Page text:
VERNON TOWNSHIP — Crawford Central School Board members voted 8-1 on Monday to ratify the district’s return on Feb. 8 to full-time, in-person instruction.
The lone vote against the move came from Bryan Miller.
The board’s approval Monday came with no discussion. During discussion of the issue at the board’s Feb. 15 work session, Miller read a prepared statement in which he cited his experience working at a health care facility during the pandemic as the basis for his opposition. He is the operations manager for environmental services at UPMC Jameson in New Castle.
“I’ve seen the effects of COVID-19 firsthand. I’ve seen what it does to the patients. I’ve seen what it does to health care professionals,” Miller said. “I do agree that students learn better when attending school five days a week, but I believe the work teachers and staff did while in the hybrid model was working and effective.”
Miller said he was less concerned about teachers, students and staff contracting the virus than the possibility of those people transmitting it to other community members, particularly those at high risk.
“The number of cases in the hospitals has been declining, but why risk overwhelming our health care system in our county?” Miller asked. “I really hope that I’m wrong and that we continue to see the virus decline.”
Since parents were notified of the return to full-time, in-person instruction on Feb. 3, the district has announced eight COVID-19 cases. Six of the cases involved students while two were staff members.
After Monday’s meeting, Superintendent Tom Washington said the shift from hybrid instruction to in-person had been successful so far. During hybrid instruction two groups of students alternate in-person and remote attendance Monday through Thursday, and all students attend virtually on Fridays.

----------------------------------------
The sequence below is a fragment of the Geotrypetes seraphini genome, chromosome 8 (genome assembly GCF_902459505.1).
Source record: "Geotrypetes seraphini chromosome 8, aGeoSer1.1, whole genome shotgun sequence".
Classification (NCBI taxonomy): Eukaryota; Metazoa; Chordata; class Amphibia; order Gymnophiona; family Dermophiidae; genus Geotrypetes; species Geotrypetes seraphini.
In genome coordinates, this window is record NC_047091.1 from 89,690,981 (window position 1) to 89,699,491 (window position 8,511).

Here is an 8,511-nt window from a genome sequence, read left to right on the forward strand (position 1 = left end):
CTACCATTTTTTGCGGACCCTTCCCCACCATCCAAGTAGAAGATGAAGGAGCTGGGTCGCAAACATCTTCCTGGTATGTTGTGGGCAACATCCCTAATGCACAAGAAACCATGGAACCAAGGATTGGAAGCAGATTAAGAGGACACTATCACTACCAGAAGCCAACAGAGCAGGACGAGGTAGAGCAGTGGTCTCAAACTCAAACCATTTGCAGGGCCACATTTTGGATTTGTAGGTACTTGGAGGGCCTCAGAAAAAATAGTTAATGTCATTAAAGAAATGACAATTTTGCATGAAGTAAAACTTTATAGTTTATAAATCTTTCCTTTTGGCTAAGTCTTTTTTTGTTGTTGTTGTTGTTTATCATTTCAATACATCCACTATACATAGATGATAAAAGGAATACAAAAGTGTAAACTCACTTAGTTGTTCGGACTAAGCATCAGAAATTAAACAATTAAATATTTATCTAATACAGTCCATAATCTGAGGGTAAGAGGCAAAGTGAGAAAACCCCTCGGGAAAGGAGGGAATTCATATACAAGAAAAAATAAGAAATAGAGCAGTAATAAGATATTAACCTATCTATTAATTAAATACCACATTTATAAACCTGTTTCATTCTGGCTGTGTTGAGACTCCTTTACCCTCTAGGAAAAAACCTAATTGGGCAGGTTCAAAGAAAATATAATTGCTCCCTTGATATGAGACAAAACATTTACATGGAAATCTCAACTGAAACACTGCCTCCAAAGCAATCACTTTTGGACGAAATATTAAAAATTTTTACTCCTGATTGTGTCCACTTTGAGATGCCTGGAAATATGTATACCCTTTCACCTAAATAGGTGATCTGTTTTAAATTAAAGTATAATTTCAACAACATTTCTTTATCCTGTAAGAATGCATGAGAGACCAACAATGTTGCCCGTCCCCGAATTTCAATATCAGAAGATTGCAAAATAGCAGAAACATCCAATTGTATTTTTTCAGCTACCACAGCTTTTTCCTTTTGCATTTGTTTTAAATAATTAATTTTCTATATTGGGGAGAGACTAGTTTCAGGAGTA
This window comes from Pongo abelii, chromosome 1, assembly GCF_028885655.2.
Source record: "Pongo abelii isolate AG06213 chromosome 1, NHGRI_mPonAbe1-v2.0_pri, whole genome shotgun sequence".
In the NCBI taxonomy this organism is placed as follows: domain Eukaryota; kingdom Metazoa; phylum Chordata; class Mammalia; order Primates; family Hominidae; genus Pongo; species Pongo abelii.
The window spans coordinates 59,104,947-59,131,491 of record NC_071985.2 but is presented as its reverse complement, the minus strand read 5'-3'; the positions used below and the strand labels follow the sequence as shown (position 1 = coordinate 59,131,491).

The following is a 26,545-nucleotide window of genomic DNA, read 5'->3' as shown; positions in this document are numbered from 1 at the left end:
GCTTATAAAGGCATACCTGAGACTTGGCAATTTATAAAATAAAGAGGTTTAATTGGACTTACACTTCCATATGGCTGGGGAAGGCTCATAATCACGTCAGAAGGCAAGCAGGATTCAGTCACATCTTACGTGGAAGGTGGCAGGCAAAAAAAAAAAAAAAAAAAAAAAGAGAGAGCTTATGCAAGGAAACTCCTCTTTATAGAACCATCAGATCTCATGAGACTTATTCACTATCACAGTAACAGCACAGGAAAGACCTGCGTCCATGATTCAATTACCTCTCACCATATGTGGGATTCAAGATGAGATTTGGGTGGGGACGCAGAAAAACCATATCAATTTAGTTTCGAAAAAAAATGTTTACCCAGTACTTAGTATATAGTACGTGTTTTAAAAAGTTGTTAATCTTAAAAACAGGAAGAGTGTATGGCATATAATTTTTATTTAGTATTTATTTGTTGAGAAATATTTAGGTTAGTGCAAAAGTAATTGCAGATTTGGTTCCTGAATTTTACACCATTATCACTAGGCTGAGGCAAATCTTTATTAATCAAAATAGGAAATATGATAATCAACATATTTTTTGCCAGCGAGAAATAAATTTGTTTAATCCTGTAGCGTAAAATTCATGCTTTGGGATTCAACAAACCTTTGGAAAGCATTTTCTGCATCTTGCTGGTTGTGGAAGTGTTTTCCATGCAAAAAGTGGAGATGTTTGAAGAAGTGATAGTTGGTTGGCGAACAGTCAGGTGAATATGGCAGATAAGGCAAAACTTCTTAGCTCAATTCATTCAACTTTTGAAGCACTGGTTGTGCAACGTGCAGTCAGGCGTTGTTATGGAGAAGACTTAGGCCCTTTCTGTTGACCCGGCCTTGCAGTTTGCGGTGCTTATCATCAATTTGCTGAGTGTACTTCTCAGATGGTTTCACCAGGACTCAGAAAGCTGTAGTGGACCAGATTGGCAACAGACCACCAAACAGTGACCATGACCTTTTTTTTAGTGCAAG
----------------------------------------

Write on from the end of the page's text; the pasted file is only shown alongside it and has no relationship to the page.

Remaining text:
“As with anything, you still have cases here and there, but when you look at the cases for the county, they continue to fall,” Washington said, “so it’s been going well.”
Washington said the return was timed to coincide with the beginning of two consecutive four-day weeks due to the Presidents Day break. Had a sharp increase in cases occurred, the built-in days off would have helped the district’s reaction, according to Washington.
Feb. 8 also came two weeks after many Crawford Central employees received their second dose of vaccine.
“That also made us feel a little bit more comfortable,” Washington said.
Employees of local school districts were among those receiving the first dose of the vaccine at a Meadville Medical Center clinic on Jan. 2 and again on Jan. 23. Last month, Washington said that nearly 50 percent of district employees had signed up to receive the vaccination at the first opportunity.
With the district and nation approaching the one-year anniversary of pandemic-related interruptions to education, Washington noted the importance of returning to a consistent schedule while also emphasizing safety.
“This has just been a very long year,” he said, before cautioning that additional pivots to hybrid or remote learning may be necessary.
“It’s still a virus,” he said, “so you do the best you can.”
Mike Crowley can be reached at 724-6370 or by email at firstname.lastname@example.org.